Sachiiiiiiin, Sachin!

You’ve heard the chant. The chant – one that a billion people once lived by; one that would originate from the Wankhede and echo across the cities and the seas. 

 On this day in 2013 , 24 years and a day after his Test debut on 15th November 1989 at Karachi, Tendulkar bid a tearful adieu to Test cricket at the Wankhede stadium in Mumbai. His 200th Test match, against the West Indies, culminated in a win for India, as Sachin contributed handsomely with a fluent 74. The Wankhede stadium   stunned into silence when he was caught at slip and had to walk back to the pavilion for the last time in an international arena . However, his rousing speech after the match, wherein he mentioned that the chants of “Sachin Sachin will reverberate in my ears until my last breath”, reinvigorated the crowd into a new spree of the chant – perhaps for the last time ever.

A boy , diminutive in size, who didn’t touch a cricket ball until he was 11, making rapid strides in a span of five years at the national level , and then  making it to the international area at the age of 16 years was phenomenal.  Day in day out he practiced the game he loved with passion and breathed all the time.  A child prodigy is born who sent shockwaves with his sterling  performances throughout his career.

On his International  debut match in a Test at Karachi in  Pakistan 1989 like another mercurial all rounder, Kapil Dev, who made his international debut in Pakistan a decade back.   Sachin could score 15 runs only in an half an hour stay with 2 boundary hits before he was bowled by another debutant, Waqar Younis. In the very next test at Faisalabad he hit his First half century. 

 His defining moment came in the fourth test of the series at Sialkot,  When he was hit by a searing bouncer from Waqar Younis  and he was bleeding.  He didn’t call for medical assistance and decided to carry on and in fact hit the very next ball for a boundary.  He went on to score a half century and saved the Test . “Waqar’s bouncer and playing through pain defined me. After those kind of hits you are either stronger or you are nowhere to be seen” Sachin said later.  “Devon and Waqar, during that phase, were easily the two quickest bowlers in the world bowling at 90 mph. Yes, I didn’t call the physio as I didn’t want to show them that I am in pain. My pain threshold was fairly high. It’s okay to get hit. So what? You don’t show your pain to the bowler.”  When he played under childhood coach Achrekar, he had already learned to deal with pain because pitches were often used for 25 days straight at the Shivaji Park Gymkhana. “I was used to getting hit on my body from my days in Shivaji Park as Achrekar sir would make us play on that and it would have enormous wear and tear,” Tendulkar recalled.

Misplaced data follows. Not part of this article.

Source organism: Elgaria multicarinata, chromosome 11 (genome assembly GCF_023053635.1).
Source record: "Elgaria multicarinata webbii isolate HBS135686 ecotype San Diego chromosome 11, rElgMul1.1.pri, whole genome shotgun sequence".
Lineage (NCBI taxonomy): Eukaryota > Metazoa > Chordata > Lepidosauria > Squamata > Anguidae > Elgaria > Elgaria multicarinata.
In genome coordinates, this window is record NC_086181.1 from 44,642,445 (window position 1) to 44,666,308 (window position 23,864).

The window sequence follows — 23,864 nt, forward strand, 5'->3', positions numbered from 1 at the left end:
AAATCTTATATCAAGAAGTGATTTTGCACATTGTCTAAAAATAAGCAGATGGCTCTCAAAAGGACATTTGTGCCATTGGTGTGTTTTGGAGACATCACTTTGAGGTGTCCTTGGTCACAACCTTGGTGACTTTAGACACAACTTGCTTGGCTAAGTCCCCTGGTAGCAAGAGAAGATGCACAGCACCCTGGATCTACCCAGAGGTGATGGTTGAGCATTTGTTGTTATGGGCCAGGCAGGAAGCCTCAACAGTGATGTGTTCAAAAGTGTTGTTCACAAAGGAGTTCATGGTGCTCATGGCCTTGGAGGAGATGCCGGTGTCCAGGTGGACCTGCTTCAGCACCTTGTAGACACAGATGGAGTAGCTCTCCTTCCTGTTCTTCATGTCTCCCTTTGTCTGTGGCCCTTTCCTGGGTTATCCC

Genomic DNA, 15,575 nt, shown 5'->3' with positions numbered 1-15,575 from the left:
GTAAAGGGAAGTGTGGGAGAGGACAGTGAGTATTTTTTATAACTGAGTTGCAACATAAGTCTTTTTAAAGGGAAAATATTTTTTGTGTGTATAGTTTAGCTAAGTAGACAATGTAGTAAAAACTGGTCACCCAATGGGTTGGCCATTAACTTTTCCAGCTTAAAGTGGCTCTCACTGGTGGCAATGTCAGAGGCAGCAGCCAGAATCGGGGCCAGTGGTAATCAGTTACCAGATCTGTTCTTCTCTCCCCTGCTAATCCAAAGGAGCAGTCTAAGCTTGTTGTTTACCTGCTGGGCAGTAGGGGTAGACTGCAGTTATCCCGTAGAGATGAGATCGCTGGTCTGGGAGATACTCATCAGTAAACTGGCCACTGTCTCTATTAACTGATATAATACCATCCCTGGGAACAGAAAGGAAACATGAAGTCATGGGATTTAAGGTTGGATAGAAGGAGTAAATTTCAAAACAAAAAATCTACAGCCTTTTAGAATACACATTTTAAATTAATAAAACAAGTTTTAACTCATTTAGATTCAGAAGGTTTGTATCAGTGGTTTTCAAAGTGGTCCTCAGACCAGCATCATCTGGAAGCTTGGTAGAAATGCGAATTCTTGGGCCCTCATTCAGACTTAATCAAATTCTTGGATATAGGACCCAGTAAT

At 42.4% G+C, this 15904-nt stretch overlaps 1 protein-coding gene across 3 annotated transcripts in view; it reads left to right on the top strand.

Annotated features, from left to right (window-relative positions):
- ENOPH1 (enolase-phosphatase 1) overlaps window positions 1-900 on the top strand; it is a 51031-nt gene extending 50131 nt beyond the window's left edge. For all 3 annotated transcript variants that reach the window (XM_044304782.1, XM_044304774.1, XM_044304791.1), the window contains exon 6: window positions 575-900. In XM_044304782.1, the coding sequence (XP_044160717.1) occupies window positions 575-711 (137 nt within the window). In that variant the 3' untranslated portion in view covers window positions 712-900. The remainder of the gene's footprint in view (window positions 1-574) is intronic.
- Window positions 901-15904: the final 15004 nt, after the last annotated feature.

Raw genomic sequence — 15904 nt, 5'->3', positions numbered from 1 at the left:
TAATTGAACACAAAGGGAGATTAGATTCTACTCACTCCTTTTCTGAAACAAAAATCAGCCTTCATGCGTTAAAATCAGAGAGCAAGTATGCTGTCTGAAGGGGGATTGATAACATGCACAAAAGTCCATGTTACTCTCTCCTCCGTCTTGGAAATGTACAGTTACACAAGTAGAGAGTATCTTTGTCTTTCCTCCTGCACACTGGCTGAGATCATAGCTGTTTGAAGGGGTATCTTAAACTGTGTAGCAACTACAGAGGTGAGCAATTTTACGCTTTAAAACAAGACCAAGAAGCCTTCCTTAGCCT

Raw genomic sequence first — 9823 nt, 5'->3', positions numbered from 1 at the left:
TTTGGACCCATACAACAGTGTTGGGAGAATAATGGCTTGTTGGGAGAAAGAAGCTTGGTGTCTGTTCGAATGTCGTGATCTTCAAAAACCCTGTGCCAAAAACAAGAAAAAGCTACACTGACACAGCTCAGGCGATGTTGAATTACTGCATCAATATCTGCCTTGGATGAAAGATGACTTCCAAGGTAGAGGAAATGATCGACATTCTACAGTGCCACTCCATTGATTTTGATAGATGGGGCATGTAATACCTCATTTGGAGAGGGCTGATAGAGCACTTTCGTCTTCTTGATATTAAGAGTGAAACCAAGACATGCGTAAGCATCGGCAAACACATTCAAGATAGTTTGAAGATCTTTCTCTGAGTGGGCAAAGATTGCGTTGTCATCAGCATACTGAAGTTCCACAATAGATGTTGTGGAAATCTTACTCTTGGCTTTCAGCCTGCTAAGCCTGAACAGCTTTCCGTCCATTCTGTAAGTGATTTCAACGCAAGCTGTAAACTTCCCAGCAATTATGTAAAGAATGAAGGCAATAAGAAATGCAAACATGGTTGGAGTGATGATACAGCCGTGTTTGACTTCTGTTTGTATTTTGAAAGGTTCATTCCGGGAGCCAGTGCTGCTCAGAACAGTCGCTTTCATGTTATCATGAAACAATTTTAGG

In his Autobiography “Playing it my way”  Sachin mentioned “ I have to decide at that moment whether to play the game or leave it.  I decided to stay in the game.” A decision at the tender age of 16 years was momentous. A “decision”  that shook the world to  look at him as an iconic figure of the game till he hanged his boots in 2013.  


Another important defining moment was when he scored his first international century at Old Trafford, Manchester in his 9th Test at the age of 17 years and became the youngest Indian to score a century in Tests , a record still  held in his name.   Manchester in England known for its pristine glory in the annals of  cricket including the “Jim Laker’s world record of 19 wickets in a Test against Australia in 1956, saw the young boy Tendulkar making   the headlines with a match saving century in August 1990 when India were staring at a defeat. He along with Manoj Prabhakar put on 160 runs partnership and saved the Test .At Old Trafford, Tendulkar walked in with India 109 for 4, which later became 183 for 6, having been set a sizable 408 for victory. Then Manoj Prabhakar joined him for an unbroken seventh-wicket stand of 160 runs which took India to safety and kept the series alive after India lost the first Test. “Chris Lewis bowled sharp inswing and throughout my career, backfoot cover drive had been my favourite shot,”  Tendulkar said. “The bowler who was the best by far in that series was Angus Fraser. He had a beautiful late outswing, high-arm action, so the ball would bounce and move so late that you had to play at it. “It was a case of showing patience and credit to Manoj that we had a 160-run stand,” he added. “No way till the last over [did we think we were safe in the match]. We came together when we were six down but me and Manoj together said ‘yeh hum kar sakte hain, match bacha lenge’ (we can save the match).”He said “ playing attacking shots, dominating bowlers, gave him greater satisfaction “.  Angus Fraser, who spearheaded England’s pace attack and who claimed 8 wickets in that test remarked “  A while ago I was watching that partnership. It’s sort of notoriety for myself because I was the bowler off whom he scored the 100th run of his first hundred, but Richie Benaud’s commentary on the BBC was a very welcome piece. Benaud says something like “We’ll see a lot more centuries flow from his bat”.  In fact Angus Fraser is treasuring that Test match’s score card in his possession duly signed by Sachin Tendulkar along with 4 others.  Sachin was declared “Man of the Match” in his first International century match.  Ayaz Memon, famous author and prolific writer on cricket in his book titled “ SaCHIN TENDULKAR , Master Blaster “  remarked that “ Now, a maiden century is a significant landmark in the life of any batsman, but in India, given the obsession with records and milestones, it is accentuated further “.

After scoring a hundred in Manchester, he continued to score freely in the tour of Australia, starting off with a 148 at Sydney and becoming the youngest batsman to score a Test hundred in Australia, and a 114 on a bouncy WACA wicket, which is popularly regarded by himself and experts, as perhaps his best Test innings. After this Perth innings , the mustached Australian Bowler Merv Hughes, remarked to his captain Alan Border “ AB, this boy is a different material”.